whieh may be likened to his existence when be walked with God, and 
joined in hymns of love with the host of heaven. 

Let the man of easy circumstances and cultivated mind look around 
upon the objects which present themselves in the streets, in the public 
edifices, and in his own drawing-room, dining-room, saloon, or study. 
Every public building owes its usefulness and its beauty, its form and 
its decorations, to the arts of design. Every private dwelling is 
equally indebted to the same source. The stately column, die chi- 
selled statue, the memorials of great events recorded by sculpture or 
painting, the domestic utensils of our hearths and our houses — the 
urn which smokes on the social board, or the lamp which irradiates 
the hall, the saloon, the chamber, or the study — the figures of the 
carpet and the hearth-rug — the mantel-piece and its ornaments — 
nay, the inkstand, ^hich furnishes the means of inditing our thoughts, 
and the table that supports it — evince their origin from those who cul- 
tivated the arts which deservedly are called jin« — the arts which have 
only flourished where mind has been the object of cultivation, and 
riches considered only as subservient to refinement* I have on ano- 



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THE ARTS OF DESIGN. 116 

ther occasion quoted the words of an English painter on the subject 
of the arts of design. Speaking of those arts called necessary* he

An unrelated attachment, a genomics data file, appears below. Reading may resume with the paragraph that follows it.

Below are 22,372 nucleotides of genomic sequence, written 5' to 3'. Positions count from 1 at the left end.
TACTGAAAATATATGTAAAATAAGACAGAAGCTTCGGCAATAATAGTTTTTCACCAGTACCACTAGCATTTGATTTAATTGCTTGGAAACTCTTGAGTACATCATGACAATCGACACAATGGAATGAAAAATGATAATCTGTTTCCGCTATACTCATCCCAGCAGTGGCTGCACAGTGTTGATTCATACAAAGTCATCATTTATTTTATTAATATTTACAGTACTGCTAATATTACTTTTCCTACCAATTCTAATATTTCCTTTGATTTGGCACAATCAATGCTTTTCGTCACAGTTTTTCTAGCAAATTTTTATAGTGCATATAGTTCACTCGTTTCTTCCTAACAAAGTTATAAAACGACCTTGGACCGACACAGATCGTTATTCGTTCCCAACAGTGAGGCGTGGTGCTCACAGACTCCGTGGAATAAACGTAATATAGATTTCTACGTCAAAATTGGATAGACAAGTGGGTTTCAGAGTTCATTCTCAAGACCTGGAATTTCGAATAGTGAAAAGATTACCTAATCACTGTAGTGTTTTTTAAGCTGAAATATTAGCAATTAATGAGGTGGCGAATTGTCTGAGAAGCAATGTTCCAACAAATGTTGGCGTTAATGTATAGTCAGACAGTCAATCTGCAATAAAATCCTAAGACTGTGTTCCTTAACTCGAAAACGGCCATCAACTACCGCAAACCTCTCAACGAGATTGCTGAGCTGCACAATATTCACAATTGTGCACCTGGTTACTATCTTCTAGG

says, '* let them boast of that necessity ; they are ministerial to us only 
-as wretched beings ; whereas painting and sculpture are the fore- 
most in the number of those adapted to a state of innocence and joy : 
they are not necessary to our being — but to our happiness as rational 
creatures, they are absolutely so." 

An elegant writer in the American Quarterly Review has said, '* until 
the imagination ceases to be a faculty of the human soul, all at- 
tempts to bind man down to the earth, or to contract the empire of the 
ideal, are indicative merely of a false perception of the nature of our 
species. We live but on an isthmus, looking on either side over the 
wide expanse of the past and the future for the sources of our enjoy- 
ment Our duties to ourselves, and to society, too, are performed 
with more reference to the same faculty" — the imagination — •* than 
to any graduated scale of duty or utility. The sentence which con- 
demned us to eternal toil, had indeed been severe, had it not been mi- 
tigated by this alleviation." ** The ideal and the imaginative are the 
softeners and refiners of intellectual and social ruggedness, as the 
useful is the subduer of material forms and the director of brute force. 
Society never acquires pliancy and grace, until it feels their united in- 
fluence." That benign influence we see around us. Let me impress 
upon you the duty we owe to society — a duty only to be performed 
by cherishing literature and the arts. 

We trace our architecture to the remotest ages of Egypt, made 
more perfect by the Greeks of Asia Minor and Europe. Sculpture 
we find in existence among the most barbarous nations and in the 
most remote ages. Painting appears to be of more recent invention. 
Sculpture and Painting in their refined state have the same origin with 
the most perfect architecture. 

We yet look for our models in architecture and sculpture, to the 
wonderful people whose descendants are now emerging from the hor- 
rors of slavery and its consequent barbaric ignorance. In aiding 
them to assume the attitude of freedom civilized man only pays a part 
of the debt that the world owes to their forefathers. We owe to anti- 
quity the delights of music and poetry ; we owe to it the invention of 
letters, by the aid of which those arts have been preserved to us ; had 
the discovery of engraving and printing been given to the favored 
people of Greece, the world would not have been involved in that